Afghan Water Project to Help Economy, Quality of Life
By Army Pvt. Tamara Gabbard
Special to American Forces Press Service
BAGRAM AIR BASE, Afghanistan, Jul. 8, 2008 Some areas of Afghanistan’s Parwan province have been without water for years, while other areas are nearly flooded.
An irrigated courtyard shows an idea of what Afghanistan could look like with a healthy water supply. U.S. Army photo by Pvt. Tamara Gabbard, 382nd Public Affairs Detachment
(Click photo for screen-resolution image);high-resolution image available.
A June 23 meeting brought together a Parwan Provincial Council member, a U.S. military civil affairs leader and a United Nations Habitat District manager to discuss plans to improve water distribution.
Ahmed Zaki, Army Capt. Steve H. Keiser and Mohammad Hashim got together with the common hope that improved water distribution will enhance villagers’ livelihood and bolster Afghanistan’s growth.
Northern districts receive water from the Panjier River, but the southern areas relied on a Chinese-built canal that proved successful in those areas in the past, but now is partially blocked.
“We are going to use what is already there,” Kaiser said. “We need to remove the sediment that has built up in the old canal and keep it out permanently.”
Zaki said he believes his team may be able to channel forces of nature to unblock the canal.
“This part of the project will need [a minimal amount of] laborers,” he said. “We will just create a block and turn the river through the canal, and it will flush the canal out naturally.”
The next project they plan to undertake is to clean areas southwest of Bagram Air Base, where water has backed up and is starting to push people out of their homes.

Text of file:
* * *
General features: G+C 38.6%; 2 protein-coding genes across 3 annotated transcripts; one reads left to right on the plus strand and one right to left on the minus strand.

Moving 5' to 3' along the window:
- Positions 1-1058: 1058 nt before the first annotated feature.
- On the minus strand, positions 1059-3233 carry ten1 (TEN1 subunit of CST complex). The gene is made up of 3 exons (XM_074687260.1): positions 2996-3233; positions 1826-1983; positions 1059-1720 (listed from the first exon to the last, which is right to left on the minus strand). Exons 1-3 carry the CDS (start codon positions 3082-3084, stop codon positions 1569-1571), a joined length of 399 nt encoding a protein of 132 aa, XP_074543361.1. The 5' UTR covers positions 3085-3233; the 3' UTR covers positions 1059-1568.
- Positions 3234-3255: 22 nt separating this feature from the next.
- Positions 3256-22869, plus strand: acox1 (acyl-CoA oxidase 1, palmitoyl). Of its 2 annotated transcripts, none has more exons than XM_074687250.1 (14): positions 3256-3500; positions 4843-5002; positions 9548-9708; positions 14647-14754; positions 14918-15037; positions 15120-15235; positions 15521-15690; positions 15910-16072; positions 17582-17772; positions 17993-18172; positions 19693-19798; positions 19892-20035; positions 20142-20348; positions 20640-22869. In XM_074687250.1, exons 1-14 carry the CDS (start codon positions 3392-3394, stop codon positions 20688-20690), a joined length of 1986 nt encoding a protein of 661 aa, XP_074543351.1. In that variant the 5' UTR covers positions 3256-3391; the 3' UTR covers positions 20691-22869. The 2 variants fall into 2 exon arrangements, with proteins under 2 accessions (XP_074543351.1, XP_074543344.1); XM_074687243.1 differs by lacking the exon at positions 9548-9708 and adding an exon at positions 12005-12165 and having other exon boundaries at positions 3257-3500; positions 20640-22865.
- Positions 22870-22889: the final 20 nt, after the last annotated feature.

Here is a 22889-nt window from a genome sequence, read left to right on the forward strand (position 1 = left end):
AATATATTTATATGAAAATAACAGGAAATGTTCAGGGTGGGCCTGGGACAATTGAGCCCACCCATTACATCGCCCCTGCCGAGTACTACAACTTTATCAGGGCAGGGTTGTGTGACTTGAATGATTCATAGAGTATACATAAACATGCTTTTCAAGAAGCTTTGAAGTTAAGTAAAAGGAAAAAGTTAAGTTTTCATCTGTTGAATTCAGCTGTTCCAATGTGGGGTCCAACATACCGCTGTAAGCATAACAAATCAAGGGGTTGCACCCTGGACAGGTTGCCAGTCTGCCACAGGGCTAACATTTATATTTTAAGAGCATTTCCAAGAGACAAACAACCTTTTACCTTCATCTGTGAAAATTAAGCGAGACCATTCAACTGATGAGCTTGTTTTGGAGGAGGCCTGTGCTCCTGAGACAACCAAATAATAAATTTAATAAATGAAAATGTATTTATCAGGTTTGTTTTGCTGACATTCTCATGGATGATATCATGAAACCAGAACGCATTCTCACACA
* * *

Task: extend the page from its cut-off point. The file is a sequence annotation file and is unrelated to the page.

The area will be thoroughly cleaned and expanded to allow more water flow, Keiser said, explaining that this method eventually will decrease the amount of water in one village and distribute it to another that needs it.
“Once we get into these lower areas where most of the work needs to be done, we will start employing local nationals to build and rebuild the canal,” Keiser said. “We will have approximately 50 workers for each section in each different spot that is being worked on.”
After the canal is unblocked, cleaned and expanded, the project will go into its final phase, which finally will get water to drought-stricken areas.
“The natural flow of water was plugged four years ago due to security reasons,” Kaiser said, explaining that the canal cannot run through the air base.
A previous provincial reconstruction team built a windmill-pump reservoir, but the project didn’t pump enough water to the waterless areas. Kaiser, Zaki and Hashim said they understand that the key to getting the water lies in building a new section of canal that will wrap around the air base’s perimeter.
“We have proposed an extension of the existing canal along the west side [of Bagram Air Base],” Kaiser said. Once construction begins, the project is expected to take two to three months.
The three men agreed that water is extremely important to sustaining life and economic progression in Afghanistan and that security must still remain paramount, Kaiser said. “If you can effect some change in the water flow as well as the economy, you can really help in their lives, and we really want to be good neighbors.”
(Army Pvt. Tamara Gabbard serves with 382nd Public Affairs Detachment.)